In one or more embodiments of the present invention, Learning and Inference/Prediction entity 272 specializes in discovering and inferring causes of sensed input patterns as described above. Note that there may be any number of Learning and Inference/Prediction entities 272 in a net list defining the HTM network 260. The exact behavior of Learning and Inference/Prediction entity 272 (implemented as a base class) is extensible through the modification or addition of one or more subclasses. For example, as shown in FIG. 26, Learning and Inference/Prediction entity 272 has the following subclasses: a coincidence detection subclass 292; a sequence learning subclass 294; a belief propagation subclass 296; a prediction subclass 298; and a vector quantization subclass 300. Each of these subclasses 292, 294, 296, 298, 300 contains functionality specific to the type of each subclass 292, 294, 296, 298, 300. In other words, Learning and Inference/Prediction entity 272 may have no “knowledge” of the specific functionalities performed by each of its subclasses 292, 294, 296, 298, 300. Further, although FIG. 26 shows a particular number and types of subclasses, in one or more other embodiments of the present invention, any number and/or types of subclasses may be used.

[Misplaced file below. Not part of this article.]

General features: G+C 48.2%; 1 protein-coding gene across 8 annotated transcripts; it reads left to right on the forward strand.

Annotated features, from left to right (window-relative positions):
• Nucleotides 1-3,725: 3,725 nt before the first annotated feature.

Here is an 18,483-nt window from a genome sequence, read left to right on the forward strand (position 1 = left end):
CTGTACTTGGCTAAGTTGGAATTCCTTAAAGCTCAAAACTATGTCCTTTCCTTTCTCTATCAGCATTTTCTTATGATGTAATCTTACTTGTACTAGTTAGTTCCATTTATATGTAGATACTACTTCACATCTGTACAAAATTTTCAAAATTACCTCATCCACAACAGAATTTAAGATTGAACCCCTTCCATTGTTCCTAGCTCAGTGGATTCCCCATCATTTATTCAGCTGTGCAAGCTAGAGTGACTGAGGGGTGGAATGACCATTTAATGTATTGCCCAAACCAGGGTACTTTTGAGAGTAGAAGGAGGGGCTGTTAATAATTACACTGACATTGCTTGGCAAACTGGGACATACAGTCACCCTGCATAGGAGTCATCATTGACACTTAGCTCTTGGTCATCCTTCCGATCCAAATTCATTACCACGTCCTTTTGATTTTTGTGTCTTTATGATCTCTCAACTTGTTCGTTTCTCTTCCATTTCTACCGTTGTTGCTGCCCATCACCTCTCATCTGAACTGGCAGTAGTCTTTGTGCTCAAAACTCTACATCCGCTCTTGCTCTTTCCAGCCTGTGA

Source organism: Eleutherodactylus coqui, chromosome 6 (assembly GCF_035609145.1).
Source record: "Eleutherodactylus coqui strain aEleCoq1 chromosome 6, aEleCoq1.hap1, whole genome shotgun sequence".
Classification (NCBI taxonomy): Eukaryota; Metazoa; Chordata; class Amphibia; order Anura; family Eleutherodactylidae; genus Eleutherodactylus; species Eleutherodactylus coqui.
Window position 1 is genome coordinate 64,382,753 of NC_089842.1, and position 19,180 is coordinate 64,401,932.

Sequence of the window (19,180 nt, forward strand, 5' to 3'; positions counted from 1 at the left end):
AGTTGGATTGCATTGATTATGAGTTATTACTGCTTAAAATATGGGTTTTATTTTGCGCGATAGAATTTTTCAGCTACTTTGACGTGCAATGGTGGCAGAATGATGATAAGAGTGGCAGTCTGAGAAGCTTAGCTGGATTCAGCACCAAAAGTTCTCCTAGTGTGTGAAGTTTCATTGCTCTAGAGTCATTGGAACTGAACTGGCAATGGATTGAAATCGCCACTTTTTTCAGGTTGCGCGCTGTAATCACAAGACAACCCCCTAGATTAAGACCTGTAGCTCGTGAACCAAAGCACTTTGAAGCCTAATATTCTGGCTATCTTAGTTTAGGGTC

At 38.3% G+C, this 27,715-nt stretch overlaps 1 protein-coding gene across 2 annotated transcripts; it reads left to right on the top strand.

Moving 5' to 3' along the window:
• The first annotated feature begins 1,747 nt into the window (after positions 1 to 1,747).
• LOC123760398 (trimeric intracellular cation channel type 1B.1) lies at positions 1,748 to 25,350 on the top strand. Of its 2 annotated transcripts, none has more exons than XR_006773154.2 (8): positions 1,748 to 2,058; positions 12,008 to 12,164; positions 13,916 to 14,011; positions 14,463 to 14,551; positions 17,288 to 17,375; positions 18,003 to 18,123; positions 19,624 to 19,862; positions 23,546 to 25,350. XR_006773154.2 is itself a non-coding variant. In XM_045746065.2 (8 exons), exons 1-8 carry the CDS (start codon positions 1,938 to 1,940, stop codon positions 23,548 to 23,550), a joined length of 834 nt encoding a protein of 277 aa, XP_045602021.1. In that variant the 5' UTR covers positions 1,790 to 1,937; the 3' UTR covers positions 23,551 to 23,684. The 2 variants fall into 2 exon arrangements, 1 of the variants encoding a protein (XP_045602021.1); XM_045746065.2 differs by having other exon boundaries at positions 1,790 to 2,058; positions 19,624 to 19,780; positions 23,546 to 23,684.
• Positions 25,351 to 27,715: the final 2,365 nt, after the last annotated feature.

In one or more embodiments of the present invention, when HTM network 260 is running, an “outer” process may be running to “orchestrate” the operation of the HTM network 260. FIG. 27 shows a flow process in accordance with an embodiment of the present invention. Particularly, FIG. 27 shows a technique for traversing an HTM network. To provide further context, as described above, an HTM network may have several entities that are extensible. During operation of the HTM network, (i) various entities may attempt to extend one or more entities of the HTM network and (ii) various entities will need to be processed. Thus, one or more embodiments of the present invention provide a mechanism for traversing the HTM network in some desirable manner with consideration to, for example, the priority and timing of particular entities.

In FIG. 27, initially, an HTM network is created ST310. This may be achieved by reading in a net list defining the HTM network. In one or more other embodiments of the present invention, the HTM network may be created programmatically. Once the HTM network itself has been created in ST310, each entity in the HTM network is initialized (and stored in memory) ST312.